Ramesh Powar Returns as Indian Women’s Coach: Who Said What
Powar was named as head coach the same day the interviews were conducted, with over 35 applications received.
While the last week would normally have been about the final legs of the group stage of the now suspended IPL 2021, the attention instead is squarely focused on the BCCI and the Indian women’s cricket team. And it isn’t for the nicest of reasons!
It all kicked off with the rather hurried process, an email announcement, by which former cricketer Ramesh Powar was reinstated as head coach, replacing WV Raman. The head coach was announced the same day the interviews were conducted, with over 35 applications received.
While Powar led India to the 2018 T20 World Cup semi-final, Raman and the team went one step further to the final in the 2020 edition in Australia, losing the summit clash to the hosts.
Did Raman do anything wrong to not deserve an extension? What did the CAC comprising, Sulakshana Naik, Madan Lal, and Rudra Pratap Singh, find more compelling in Powar’s case, whose exit in 2018 due to differences with Mithali Raj is well documented?
In a season when the steadily improving team will be touring England and Australia before the 2022 ODI World Cup, the change of coach, break in continuity, might not be what the doctor ordered for India.
Understandably, the chronology of events, days before the squad for the multi-format tour to England was to be announced, raised a few eyebrows.
WV Raman and Ramesh Powar exchanged pleasantries on Twitter while former cricketers had their say as well.
Madan Lal said the CAC would monitor Powar’s handling of the team and the performance on the field, the end result. “We would wait for the result. Everybody lays out his/her vision during interviews and promises about giving the best. But at the end of the day, result matters. (Also), how you manage the team, how you handle the team (matters). They (Powar and Raman) were equally good, but we thought Powar might be the better candidate to look after the women’s team. Also, you always look into all other aspects, like his looking after (the) Mumbai (team), looking after women’s cricket; a lot of things come into play. Indian women’s cricket (team) is growing and we want them to grow more (under Powar),” the former all-rounder was quoted as saying by the Indian Express.
Former India keeper-batter and pundit Deep Dasgupta emphasised on the need for continuity and more time for coaches.
"I Know WV from the last 20 years, I mean personally. He came in as our coach in 2001 and I have obviously a great rapport with Ramesh, obviously I have played a lot with him and against him. The only thing which strikes me as you mentioned, it hasn't been too long with WV and whatever he has done. He has done well, my only concern is that there has to be some continuity. The last time Indian cricket team a major tournament, played the finals of the World Cup. Like I said both of them are extremely close to me and I like both of them but I just wish there is some continuity. There hasn't been much cricket (for India Women due to Covid-19) so I don't know on what basis WV Raman was not there. You can ask the same question why Ramesh was initially sacked because he did fairly well as well. So, I just hope there is continuity now," Deep Dasgupta told Sports Today.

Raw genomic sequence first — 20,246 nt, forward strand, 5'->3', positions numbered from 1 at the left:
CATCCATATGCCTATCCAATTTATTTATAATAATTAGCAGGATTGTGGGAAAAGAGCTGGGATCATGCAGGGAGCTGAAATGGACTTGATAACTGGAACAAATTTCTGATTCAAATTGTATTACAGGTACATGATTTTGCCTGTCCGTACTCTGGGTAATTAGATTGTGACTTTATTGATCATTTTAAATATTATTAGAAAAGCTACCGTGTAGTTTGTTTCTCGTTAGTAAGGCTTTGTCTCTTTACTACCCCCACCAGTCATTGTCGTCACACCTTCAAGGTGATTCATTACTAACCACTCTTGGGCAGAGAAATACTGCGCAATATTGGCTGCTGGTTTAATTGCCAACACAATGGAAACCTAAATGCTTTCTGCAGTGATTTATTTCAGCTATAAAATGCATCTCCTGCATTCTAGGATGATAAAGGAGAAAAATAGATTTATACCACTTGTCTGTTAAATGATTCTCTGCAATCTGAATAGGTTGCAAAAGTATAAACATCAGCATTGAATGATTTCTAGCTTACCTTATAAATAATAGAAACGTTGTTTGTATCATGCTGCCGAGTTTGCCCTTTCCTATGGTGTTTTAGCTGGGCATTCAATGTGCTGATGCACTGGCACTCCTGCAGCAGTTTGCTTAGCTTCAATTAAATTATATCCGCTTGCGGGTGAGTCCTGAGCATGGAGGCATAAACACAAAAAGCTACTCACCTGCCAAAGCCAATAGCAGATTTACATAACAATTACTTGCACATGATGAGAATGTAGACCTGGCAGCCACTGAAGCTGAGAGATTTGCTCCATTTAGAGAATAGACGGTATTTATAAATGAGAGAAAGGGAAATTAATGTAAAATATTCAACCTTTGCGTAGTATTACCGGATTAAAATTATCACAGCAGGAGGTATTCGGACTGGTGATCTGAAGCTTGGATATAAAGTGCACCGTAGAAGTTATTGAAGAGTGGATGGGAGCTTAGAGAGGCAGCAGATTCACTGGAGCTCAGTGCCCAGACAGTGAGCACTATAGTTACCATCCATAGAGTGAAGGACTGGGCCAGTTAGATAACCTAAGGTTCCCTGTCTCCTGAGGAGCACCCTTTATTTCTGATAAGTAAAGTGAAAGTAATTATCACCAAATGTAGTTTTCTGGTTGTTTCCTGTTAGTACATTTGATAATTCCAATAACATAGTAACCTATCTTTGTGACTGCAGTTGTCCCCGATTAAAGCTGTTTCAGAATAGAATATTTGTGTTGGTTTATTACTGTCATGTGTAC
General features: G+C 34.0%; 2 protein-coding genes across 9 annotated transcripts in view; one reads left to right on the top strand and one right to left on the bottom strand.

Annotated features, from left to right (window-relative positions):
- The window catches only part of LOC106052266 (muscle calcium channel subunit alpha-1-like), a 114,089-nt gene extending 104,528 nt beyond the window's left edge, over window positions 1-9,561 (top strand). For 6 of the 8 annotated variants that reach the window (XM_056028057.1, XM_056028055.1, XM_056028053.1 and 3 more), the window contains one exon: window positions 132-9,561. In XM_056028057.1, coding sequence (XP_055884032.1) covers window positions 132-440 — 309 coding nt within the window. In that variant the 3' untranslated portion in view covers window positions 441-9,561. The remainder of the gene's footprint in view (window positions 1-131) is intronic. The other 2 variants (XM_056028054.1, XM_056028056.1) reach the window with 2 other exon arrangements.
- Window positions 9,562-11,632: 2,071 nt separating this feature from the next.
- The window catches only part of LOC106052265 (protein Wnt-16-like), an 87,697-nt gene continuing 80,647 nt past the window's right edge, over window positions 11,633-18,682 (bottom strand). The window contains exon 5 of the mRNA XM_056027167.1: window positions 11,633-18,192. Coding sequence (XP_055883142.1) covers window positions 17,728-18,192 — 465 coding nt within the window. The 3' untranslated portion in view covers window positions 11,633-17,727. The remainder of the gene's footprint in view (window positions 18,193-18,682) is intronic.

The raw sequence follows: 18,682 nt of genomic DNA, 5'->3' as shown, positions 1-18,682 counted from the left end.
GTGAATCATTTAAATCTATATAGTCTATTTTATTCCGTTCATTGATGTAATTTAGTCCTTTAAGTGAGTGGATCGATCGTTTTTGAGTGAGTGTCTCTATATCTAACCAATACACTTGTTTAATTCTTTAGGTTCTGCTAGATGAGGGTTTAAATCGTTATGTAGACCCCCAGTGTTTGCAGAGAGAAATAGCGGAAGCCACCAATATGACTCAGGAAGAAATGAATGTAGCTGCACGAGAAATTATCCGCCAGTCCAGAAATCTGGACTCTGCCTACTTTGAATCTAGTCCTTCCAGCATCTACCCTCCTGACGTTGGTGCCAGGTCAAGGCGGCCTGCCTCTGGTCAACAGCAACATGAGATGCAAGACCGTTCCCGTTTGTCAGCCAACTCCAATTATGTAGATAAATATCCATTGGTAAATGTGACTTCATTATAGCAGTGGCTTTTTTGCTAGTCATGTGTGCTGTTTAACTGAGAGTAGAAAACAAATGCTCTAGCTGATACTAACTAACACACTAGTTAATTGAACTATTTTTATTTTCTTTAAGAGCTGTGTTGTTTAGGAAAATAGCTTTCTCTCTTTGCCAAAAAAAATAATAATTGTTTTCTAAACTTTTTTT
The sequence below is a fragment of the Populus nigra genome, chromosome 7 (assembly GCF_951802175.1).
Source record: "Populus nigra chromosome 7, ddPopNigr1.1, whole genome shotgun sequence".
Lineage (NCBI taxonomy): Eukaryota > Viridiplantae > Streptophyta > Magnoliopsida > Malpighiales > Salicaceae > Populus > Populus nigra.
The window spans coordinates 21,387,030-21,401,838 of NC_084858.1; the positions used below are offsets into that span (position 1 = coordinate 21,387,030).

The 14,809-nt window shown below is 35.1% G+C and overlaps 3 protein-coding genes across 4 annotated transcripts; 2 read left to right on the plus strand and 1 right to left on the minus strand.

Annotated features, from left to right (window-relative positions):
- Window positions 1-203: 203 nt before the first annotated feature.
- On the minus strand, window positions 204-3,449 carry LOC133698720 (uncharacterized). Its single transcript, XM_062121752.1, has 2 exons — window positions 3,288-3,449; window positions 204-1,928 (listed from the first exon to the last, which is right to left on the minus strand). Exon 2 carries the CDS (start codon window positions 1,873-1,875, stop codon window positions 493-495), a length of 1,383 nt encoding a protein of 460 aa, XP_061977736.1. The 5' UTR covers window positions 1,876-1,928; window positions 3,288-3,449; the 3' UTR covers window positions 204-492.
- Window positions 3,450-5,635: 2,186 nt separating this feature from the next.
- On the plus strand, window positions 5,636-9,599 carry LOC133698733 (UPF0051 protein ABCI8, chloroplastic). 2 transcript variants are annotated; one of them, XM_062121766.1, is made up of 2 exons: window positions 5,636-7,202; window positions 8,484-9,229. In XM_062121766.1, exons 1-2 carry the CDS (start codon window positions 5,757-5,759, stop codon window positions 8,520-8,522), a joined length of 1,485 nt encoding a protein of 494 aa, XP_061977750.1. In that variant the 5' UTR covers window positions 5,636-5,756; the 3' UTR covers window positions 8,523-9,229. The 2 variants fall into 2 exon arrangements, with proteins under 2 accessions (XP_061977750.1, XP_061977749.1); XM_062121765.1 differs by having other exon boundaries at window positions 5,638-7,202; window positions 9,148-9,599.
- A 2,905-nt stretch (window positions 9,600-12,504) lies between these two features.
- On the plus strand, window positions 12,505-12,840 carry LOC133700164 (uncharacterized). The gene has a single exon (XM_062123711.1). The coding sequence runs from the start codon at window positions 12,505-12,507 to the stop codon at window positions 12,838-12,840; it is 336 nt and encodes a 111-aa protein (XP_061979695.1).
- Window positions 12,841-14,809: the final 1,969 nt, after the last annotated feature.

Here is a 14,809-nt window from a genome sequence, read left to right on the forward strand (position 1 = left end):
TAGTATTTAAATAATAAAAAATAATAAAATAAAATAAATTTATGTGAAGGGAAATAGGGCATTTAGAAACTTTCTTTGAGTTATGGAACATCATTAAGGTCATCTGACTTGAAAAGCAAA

Tushar Arothe, who was the coach of the Indian women’s team before Powar’s first stint, also wasn’t very pleased and about how it is the coach bearing the brunt.
"Simply put, there is a lot of politics in women’s cricket. In comparison, men’s cricket is very transparent. What I have seen from very close quarters in the team is that there is a lot of appeasement going on. I think the blame falls on former women players. Also, it is about the culture in the team. If the team doesn’t do well in a tournament, the coach is sacked. If a player doesn’t get along well with the coach, the latter is changed at their behest. You look at the coach before me, the way Purnima Rau was treated after doing so well with the team is beyond belief. I think players should be made accountable for their’s and team’s performance. That’s how the responsibility will come in the team,” Arothe told News18.
The day after, Raman wrote a strongly worded letter to the BCCI President Sourav Ganguly and NCA Chief Rahul Dravid, former India teammates, opining on the system he had been part of.
"If some people in the system have been highly accommodated to the extent of being seemingly obsequious to an accomplished player for years, and if that performer feels constrained to that culture, I would leave it to you to decide as a successful former captain if the coach was asking for too much," Raman wrote on Friday (May 14).
"If I were to be rejected due to my incompetence as a coach, there is no argument at all because that is a judgement call. But what will be extremely disconcerting is if my candidature was rejected due to any other reasons especially due to allegations from people who more focused on achieving their personal objectives at the expense of the overall hygiene and welfare Indian women's team and pride of the country. In my career spanning 20 years, I have always had a work culture in which 'team comes first' and no individual was overriding the game or the team."
"The time has come for you two accomplished former legends to salvage women's cricket falling which things could gather momentum in the wrong direction," he warned.
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